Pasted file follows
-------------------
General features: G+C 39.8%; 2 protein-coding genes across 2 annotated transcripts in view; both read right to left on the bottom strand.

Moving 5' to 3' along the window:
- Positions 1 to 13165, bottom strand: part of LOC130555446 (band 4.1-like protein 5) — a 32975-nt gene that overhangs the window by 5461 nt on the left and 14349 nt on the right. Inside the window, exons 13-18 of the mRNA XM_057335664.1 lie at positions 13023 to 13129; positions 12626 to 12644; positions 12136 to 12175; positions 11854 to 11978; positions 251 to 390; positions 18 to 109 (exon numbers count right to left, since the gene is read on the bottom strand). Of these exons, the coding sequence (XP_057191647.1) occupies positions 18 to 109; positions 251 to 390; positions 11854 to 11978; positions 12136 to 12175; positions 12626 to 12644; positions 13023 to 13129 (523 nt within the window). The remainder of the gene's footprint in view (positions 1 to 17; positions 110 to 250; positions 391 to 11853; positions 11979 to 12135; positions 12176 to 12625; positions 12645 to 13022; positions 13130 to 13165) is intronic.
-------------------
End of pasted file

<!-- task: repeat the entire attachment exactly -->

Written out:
General features: G+C 39.8%; 2 protein-coding genes across 2 annotated transcripts in view; both read right to left on the bottom strand.

Moving 5' to 3' along the window:
- Positions 1 to 13165, bottom strand: part of LOC130555446 (band 4.1-like protein 5) — a 32975-nt gene that overhangs the window by 5461 nt on the left and 14349 nt on the right. Inside the window, exons 13-18 of the mRNA XM_057335664.1 lie at positions 13023 to 13129; positions 12626 to 12644; positions 12136 to 12175; positions 11854 to 11978; positions 251 to 390; positions 18 to 109 (exon numbers count right to left, since the gene is read on the bottom strand). Of these exons, the coding sequence (XP_057191647.1) occupies positions 18 to 109; positions 251 to 390; positions 11854 to 11978; positions 12136 to 12175; positions 12626 to 12644; positions 13023 to 13129 (523 nt within the window). The remainder of the gene's footprint in view (positions 1 to 17; positions 110 to 250; positions 391 to 11853; positions 11979 to 12135; positions 12176 to 12625; positions 12645 to 13022; positions 13130 to 13165) is intronic.